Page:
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Living With It

by Rod Amis

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It was 85 degrees this Christmas Eve, when I first visited The Walt Disney World Company's newest creation, Celebration, Florida. Somehow holly berry and pine needle decorations don't really put me in the holiday spirit when I have to sweat to see them. Of course, Disney doesn't control the sun (at least, not that I know of), but being surrounded by white, veiny tourist legs squeezing out of tacky Bermuda shorts only added to my negative feelings about this town.

By now, anyone living in Central Florida should have heard of what I was convinced was phase one hundred in Disney's plan for world domination - the town of Celebration. In case you don't know, it's Disney's estimated $2.5 billion project on approximately 4,900 acres in northwest Osceola County which will include up to 8,000 residences, a school, a health campus, and commercial, recreational, and retail facilities.

Driving down the hell that is U.S. Highway 192 is not my idea of grand entrance to any community, nor is the landmark water tower that signals Celebration Avenue. I'm all for organization, but the signs directing me Downtown were a little too reminiscent of that other Disney property not so far away. But more than the street signs, I couldn't get over the architecture and the urban planning that looked more suited to Main Street, U.S.A. than any place where people would actually live. They even have those name plates next to every door, like they do in the parks' signs that read, "Electrical Room" in a uniform type with Braille at the bottom. -- from "New Urbanism: Cause for Celebration?" by Brandy Davis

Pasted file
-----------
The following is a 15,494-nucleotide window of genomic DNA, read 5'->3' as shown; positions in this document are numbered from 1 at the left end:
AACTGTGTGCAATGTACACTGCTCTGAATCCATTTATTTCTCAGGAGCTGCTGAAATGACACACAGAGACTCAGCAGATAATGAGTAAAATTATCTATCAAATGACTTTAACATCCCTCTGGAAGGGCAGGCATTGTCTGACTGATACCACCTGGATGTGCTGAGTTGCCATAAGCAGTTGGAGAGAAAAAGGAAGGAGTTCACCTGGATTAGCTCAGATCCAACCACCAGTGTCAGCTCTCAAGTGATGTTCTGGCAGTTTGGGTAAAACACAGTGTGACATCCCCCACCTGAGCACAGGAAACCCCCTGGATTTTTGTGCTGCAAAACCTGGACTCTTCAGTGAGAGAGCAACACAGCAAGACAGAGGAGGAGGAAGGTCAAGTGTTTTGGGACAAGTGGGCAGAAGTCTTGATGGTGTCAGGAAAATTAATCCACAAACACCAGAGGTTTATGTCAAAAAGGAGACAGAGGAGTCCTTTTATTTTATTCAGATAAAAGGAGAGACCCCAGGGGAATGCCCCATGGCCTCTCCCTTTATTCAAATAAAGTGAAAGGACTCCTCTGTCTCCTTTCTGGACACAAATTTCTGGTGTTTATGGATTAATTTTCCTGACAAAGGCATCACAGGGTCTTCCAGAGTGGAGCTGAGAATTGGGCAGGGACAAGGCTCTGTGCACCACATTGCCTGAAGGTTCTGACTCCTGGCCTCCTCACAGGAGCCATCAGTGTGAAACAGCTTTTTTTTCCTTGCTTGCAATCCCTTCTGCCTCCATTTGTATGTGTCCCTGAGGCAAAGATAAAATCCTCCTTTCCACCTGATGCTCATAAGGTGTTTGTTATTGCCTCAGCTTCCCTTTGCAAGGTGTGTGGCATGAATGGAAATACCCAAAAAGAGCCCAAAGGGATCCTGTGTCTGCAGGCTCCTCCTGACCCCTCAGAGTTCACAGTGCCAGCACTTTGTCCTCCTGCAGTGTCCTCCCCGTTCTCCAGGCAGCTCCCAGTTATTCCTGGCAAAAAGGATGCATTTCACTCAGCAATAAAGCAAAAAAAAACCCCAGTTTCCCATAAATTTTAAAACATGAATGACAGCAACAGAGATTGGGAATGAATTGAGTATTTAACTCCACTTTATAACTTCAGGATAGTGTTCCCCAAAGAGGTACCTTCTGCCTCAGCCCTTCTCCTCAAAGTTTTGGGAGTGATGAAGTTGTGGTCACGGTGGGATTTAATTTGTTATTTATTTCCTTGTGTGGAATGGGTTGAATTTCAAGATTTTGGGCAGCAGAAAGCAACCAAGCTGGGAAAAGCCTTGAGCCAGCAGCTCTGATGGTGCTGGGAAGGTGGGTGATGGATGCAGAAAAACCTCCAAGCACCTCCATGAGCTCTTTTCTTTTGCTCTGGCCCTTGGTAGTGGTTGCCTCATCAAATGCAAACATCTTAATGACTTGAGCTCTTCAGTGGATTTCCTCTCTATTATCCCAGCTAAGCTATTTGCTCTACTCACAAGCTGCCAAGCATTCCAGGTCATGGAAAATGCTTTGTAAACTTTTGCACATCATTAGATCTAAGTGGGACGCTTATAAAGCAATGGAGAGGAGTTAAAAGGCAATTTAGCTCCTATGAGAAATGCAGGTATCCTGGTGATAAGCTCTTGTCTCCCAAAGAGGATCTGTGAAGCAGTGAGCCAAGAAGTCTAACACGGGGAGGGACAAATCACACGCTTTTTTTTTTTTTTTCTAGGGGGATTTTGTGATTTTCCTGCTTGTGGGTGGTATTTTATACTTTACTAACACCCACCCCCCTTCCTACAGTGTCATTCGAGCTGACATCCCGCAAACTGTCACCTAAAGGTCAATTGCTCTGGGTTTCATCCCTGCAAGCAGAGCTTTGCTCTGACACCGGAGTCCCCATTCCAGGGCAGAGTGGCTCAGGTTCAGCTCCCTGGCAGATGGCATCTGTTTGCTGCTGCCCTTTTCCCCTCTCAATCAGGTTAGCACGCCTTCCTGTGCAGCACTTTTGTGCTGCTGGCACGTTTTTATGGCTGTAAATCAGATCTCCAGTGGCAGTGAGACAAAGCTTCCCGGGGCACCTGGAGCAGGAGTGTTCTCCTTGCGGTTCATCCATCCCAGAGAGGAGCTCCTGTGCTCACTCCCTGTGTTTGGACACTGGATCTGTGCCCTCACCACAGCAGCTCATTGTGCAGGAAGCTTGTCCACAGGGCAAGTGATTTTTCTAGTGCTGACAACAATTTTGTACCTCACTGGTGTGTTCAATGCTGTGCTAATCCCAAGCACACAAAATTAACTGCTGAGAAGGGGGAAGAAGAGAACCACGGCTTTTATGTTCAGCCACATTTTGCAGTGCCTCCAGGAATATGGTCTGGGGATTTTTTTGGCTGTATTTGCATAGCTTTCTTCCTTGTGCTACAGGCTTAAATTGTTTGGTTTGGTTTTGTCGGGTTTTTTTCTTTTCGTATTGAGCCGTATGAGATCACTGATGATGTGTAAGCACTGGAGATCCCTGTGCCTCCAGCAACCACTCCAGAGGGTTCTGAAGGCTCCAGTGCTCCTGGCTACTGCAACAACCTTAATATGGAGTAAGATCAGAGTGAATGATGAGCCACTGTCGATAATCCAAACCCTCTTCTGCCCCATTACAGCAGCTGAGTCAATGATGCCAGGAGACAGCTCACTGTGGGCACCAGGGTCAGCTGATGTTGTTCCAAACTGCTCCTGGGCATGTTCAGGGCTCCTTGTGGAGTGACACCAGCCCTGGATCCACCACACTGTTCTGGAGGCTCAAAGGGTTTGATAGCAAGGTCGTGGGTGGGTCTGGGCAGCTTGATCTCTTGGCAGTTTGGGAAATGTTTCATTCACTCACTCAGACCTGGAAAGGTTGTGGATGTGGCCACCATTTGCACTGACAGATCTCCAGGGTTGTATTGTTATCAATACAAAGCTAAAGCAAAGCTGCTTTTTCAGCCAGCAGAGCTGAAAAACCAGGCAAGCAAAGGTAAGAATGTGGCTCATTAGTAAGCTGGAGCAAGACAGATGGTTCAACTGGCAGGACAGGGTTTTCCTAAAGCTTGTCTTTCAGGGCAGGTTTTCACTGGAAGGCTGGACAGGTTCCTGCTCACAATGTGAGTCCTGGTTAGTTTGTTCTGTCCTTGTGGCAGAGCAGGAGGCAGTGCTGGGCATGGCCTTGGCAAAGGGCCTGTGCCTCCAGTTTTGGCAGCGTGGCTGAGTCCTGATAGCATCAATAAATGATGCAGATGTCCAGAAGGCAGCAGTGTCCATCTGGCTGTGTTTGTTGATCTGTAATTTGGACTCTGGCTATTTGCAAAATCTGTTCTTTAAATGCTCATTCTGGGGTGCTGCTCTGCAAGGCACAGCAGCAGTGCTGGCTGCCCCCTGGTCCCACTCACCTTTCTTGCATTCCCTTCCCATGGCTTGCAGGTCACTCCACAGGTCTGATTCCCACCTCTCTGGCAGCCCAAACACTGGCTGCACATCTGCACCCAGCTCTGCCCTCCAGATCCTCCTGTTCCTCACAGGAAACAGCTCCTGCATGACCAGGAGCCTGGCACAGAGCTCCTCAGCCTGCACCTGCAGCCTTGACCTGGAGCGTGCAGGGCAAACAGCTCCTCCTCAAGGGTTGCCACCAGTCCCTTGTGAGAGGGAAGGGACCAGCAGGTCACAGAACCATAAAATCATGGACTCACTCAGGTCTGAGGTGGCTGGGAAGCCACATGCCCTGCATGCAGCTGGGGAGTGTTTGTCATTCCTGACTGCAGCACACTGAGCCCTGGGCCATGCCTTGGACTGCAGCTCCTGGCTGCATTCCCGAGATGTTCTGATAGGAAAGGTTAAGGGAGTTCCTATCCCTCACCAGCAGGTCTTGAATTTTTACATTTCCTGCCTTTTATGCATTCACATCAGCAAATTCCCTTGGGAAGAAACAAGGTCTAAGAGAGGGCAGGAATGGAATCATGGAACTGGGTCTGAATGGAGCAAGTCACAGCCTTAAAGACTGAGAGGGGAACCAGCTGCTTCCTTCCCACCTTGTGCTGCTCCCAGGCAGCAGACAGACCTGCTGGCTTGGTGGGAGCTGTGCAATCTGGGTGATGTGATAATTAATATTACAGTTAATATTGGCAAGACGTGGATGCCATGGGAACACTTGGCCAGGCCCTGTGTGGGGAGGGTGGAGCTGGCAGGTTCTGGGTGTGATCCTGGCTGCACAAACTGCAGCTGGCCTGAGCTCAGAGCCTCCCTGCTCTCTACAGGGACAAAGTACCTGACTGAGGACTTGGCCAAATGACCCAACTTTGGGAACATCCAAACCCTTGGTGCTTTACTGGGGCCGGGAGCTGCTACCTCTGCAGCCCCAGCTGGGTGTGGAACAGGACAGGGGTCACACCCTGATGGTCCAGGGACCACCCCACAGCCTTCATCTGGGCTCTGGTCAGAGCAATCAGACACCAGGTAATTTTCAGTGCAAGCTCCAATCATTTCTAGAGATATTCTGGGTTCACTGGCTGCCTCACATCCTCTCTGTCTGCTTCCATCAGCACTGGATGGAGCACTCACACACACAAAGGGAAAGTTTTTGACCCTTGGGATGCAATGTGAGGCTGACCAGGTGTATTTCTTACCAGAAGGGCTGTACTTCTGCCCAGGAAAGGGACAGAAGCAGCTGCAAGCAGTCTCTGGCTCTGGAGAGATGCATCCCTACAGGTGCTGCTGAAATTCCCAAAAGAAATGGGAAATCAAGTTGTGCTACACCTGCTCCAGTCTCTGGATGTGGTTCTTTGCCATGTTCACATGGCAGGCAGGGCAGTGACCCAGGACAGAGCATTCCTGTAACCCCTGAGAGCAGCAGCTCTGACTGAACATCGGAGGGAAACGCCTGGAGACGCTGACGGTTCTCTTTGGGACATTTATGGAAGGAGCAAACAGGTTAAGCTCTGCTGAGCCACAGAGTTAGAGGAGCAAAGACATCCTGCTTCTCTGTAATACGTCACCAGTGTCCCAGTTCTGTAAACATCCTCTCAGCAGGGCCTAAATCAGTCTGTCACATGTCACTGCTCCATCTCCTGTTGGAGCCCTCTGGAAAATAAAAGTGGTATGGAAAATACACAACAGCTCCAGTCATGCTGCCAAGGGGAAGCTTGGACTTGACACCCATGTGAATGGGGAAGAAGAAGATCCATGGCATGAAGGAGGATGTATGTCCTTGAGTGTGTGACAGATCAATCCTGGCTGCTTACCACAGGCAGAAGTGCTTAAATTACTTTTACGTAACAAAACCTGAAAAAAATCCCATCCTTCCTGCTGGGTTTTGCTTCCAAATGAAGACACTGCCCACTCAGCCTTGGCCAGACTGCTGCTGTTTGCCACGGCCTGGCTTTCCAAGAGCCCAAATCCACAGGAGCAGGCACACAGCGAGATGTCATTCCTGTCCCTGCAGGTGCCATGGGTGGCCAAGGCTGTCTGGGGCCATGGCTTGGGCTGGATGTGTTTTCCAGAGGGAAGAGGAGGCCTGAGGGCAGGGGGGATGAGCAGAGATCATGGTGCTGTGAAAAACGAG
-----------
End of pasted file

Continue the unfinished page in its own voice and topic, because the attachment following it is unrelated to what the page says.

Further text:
I found the article above among the (typically ascerbic) comments posted beneath a Jon Katz article on Celebration, Florida, at Slashdot.org a few months back. (Katz works a tough crowd. I don't envy him.) Both articles went into my "fodder" file because I felt they related, if only indirectly, to some of the concerns I have about our Information Age and how we choose to live our lives. Like lots of the items in the fodder file, I never knew if I would be inclined to use those bits of flotsam or not. They were only there to feed my ruminative process.

That is until this past week, when I was offered a job in another area, near a city I've never visited. Suddenly I was making a list of what amenities I would like in a new home. High on my list, as you might imagine, was high-speed Internet access.

"Is there anything to celebrate about Celebration, Florida?"


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It's only a matter of time before we evolve into a "Bell-Curved" society.
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Perhaps it is possible to be right and wrong at the same time.
We need a new model for The City and "new urbanism" is NOT it...


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I AM where I'd like to go today.
Think about this: I only had five or six items on my most-desired list and high-speed access was in the Top Three.

So I asked myself if I *could possibly* live in a "planned" or "new urban" community..

Any number of people would immediately respond to that question about my lifestyle, "No way!"

There's ample evidence to reach such a conclusion. I have been urban for almost my entire life. I love cities. I love the multi-ethnicity of them, the electricity in the air that all that human commerce, interaction and interplay produces. My social orientation is anti-consumerism and my manner of viewing events is not mainstream. I tend to be unconventional. Small talk is not something in which I normally engage. In fact, it bores me to tears.

Most importantly, when we think of "planned communities" we tend to think, like Brandy Davis, of homogeneity. It is logical to believe that I would be absolutely miserable in a homogeneous environment.

At the same time, when one considers the other aspects of my existence --- the heavy involvement in Information Age concerns; my desire for creature-comforts like air conditioning, a cocoon-like home environment in which to work in security, quiet and ease for long stretches of time; that prioritized high-speed Internet access; proximity to urban amenities --- a planned community *could* be placed on the table as a desirable choice.